The hometown of novelist Bobbie Ann Mason, Mayfield, (270) 247-6101,, and its historic town square are chockablock with old-fashioned charm and grace—plenty of events, too, including a Fourth of July Festival and the Gourd Patch Festival in September that originates at the Ice House Museum one block off the square. On the National Register of Historic Places, Mayfield’s downtown, including the courthouse square, is defined by Classical Revival and Late Victorian architecture, historic structures, and a yesteryear vibe. With the courthouse at its center, antique shops, from In Its Time to Mayberry’s on Broadway to Kings, and specialty shops like Katie J’s and Sissy and Me Too, are a year-round lure for visitors. Wells Studio, in its newly renovated digs, evokes a New York City vibe.

In spite of some serious obstacles, including demolition of the east side of the square, partially destroyed in 2008, and the destruction of the Wooldridge monuments due to the ice storm of 2009, Mayfield maintains a cup—or square—half-full of optimism.

“Mayfield is changing and we have quite a bit of construction going on right now,” says Wendy Hunter, executive director of Mayfield Tourism Commission. “But I remain eternally optimistic.”

With a town square that is both scenic and traditional, Madisonville, (877) 243-5280,, is marked by restored circa 1800s buildings, old-fashioned lamp lighting, and brick sidewalks, plus memorial statues, a grassy park accented with park benches (which are still referred to as “liars benches”), the Hopkins County-Madisonville Public Library with its much-visited Genealogical Collection, the Historical Society of Hopkins County, and the Ruby Laffoon Cabin, the birthplace of one of Kentucky’s most beloved governors. Adding energy to the square are lots of shops, including the Barbie Hunt Gallery, Yesteryear Antiques & Collectibles, Daisy’s Florist, two jewelry stores—Clement’s and Bryant’s—and a nice lineup of restaurants: DiFabio’s Casapela (the family-owned Italian restaurant), Blackwell’s (diner, deli, and sports bar), and Ferrell’s Snappy Service (a burger joint beloved by the locals). Events take place on the square all summer long, from Friday Night Live with its food booths and bands, to the Madisonville Kidapalooza to Kentucky’s Largest Veteran’s Parade.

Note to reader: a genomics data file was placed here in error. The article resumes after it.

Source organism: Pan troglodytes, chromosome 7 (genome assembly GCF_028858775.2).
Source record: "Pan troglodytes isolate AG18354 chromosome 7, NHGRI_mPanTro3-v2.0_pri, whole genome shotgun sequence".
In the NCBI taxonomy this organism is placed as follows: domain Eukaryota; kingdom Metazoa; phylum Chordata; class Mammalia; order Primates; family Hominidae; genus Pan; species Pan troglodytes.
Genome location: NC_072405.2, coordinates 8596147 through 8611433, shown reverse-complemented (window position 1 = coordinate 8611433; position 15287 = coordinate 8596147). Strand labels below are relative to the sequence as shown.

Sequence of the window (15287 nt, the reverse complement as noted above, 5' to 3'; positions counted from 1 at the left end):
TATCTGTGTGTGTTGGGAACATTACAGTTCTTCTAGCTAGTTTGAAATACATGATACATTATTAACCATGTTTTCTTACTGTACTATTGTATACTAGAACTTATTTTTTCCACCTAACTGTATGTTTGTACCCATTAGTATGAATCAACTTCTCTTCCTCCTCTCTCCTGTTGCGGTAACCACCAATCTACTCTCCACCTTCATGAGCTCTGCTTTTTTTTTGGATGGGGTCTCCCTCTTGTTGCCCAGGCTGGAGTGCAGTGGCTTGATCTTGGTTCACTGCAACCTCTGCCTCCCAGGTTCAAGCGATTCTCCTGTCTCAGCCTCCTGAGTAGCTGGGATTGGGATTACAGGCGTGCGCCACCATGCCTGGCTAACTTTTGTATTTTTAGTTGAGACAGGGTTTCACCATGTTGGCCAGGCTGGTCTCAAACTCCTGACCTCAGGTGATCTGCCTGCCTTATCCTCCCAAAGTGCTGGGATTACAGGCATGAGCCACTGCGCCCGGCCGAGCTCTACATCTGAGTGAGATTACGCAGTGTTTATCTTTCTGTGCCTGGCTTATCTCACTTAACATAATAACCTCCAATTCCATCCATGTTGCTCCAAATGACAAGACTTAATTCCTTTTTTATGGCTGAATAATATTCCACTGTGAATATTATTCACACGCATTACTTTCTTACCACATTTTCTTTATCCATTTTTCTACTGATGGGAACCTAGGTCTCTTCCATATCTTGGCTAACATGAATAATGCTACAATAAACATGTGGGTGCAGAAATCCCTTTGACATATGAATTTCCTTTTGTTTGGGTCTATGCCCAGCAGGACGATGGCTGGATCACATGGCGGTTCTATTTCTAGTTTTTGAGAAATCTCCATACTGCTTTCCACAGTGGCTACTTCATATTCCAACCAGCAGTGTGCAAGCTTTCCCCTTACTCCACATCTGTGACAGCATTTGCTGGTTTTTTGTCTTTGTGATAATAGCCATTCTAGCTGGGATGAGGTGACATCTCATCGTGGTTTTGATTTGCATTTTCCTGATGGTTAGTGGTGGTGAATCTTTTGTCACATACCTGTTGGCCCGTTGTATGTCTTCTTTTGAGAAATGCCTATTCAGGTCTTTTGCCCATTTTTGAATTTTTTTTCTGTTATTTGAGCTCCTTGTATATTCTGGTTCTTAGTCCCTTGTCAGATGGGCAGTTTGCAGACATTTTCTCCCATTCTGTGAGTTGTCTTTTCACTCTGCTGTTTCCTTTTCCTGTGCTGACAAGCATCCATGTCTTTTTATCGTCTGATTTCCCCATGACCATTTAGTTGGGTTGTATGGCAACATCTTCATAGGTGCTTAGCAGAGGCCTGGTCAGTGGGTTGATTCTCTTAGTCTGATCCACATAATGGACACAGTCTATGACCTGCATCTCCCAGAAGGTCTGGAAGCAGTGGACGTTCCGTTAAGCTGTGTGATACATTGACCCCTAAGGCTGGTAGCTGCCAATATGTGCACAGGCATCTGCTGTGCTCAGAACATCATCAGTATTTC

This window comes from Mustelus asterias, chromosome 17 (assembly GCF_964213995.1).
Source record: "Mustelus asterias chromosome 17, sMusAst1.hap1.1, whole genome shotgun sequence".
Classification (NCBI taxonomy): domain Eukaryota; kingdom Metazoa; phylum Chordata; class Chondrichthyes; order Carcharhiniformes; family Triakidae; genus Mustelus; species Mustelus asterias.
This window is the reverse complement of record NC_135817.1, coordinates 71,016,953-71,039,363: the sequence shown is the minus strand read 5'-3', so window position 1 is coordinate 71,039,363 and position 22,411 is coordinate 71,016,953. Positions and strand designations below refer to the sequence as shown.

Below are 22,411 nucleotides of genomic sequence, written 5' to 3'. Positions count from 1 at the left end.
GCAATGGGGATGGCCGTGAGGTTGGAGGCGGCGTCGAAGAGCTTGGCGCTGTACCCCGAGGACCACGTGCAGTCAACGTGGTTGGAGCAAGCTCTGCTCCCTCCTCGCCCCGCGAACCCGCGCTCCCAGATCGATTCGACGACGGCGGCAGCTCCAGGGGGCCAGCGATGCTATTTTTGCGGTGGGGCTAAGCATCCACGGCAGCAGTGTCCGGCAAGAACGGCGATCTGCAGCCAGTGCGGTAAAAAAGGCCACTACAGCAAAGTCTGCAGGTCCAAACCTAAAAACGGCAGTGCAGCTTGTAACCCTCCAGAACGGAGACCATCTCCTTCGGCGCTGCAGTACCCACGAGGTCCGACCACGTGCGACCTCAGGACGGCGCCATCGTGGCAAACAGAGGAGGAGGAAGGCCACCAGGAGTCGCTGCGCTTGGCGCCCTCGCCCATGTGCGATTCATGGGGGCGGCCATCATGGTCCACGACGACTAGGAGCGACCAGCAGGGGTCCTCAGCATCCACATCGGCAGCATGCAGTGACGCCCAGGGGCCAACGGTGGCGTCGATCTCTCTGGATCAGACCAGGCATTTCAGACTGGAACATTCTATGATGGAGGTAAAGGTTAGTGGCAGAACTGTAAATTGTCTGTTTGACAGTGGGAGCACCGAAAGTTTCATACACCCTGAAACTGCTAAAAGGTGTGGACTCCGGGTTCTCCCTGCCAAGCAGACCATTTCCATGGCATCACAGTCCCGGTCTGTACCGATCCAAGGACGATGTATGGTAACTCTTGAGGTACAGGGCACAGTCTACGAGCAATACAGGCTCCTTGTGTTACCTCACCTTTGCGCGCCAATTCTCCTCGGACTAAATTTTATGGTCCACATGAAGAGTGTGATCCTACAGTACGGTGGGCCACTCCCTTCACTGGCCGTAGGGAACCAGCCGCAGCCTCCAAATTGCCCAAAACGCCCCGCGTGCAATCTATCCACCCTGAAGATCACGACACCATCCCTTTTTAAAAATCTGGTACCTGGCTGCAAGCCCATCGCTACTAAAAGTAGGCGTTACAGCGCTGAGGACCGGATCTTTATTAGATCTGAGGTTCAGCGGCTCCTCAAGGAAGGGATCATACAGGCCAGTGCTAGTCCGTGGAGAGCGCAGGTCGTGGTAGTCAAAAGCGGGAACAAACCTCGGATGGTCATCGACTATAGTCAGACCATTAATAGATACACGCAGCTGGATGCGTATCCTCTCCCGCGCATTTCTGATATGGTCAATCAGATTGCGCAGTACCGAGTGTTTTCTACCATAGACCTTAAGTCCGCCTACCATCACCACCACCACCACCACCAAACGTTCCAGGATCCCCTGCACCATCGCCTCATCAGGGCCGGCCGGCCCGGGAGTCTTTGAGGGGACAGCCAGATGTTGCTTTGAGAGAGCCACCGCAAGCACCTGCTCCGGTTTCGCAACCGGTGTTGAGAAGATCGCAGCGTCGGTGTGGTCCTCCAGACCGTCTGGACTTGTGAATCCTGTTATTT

Bowling Green
Bowling Green’s town square, (800) 326-7465,
, has been the focus of downtown since 1798 when it was a commercial center for trade and agriculture. In 1870, citizens voted to create Fountain Square Park and the present-day garden-like setting has retained much of the same appearance—in spite of a past that includes prohibitionists marching around it, trolleys encircling it, scrap drives headquartering on it, and hundreds of farm animals sold from it. Visitors can learn all about Bowling Green’s checkered past on a Fountain Square Walking Tour; pick up a brochure at the Convention & Visitors Bureau.

Today the square is the site of free concerts in the park in June and July and festivals throughout the year. Boutiques and specialty shops line the square—stocking everything from classic men’s wear to one-of-a-kind jewelry to Tibetan rugs to hand-poured candles to original artwork. Restaurants offer tastes from around the world, with European dishes at Verdi, New Orleans cuisine at 440 Main and Micki’s on Main, Mediterranean fare at A Taste of Europe, Southern favorites at Mariah’s, and a fusion of Bosnian, Italian, and German at The Brickyard Café.

To read the Kentucky Living April 2009 feature that goes along with this supplement, go to It’s Hip to be Square.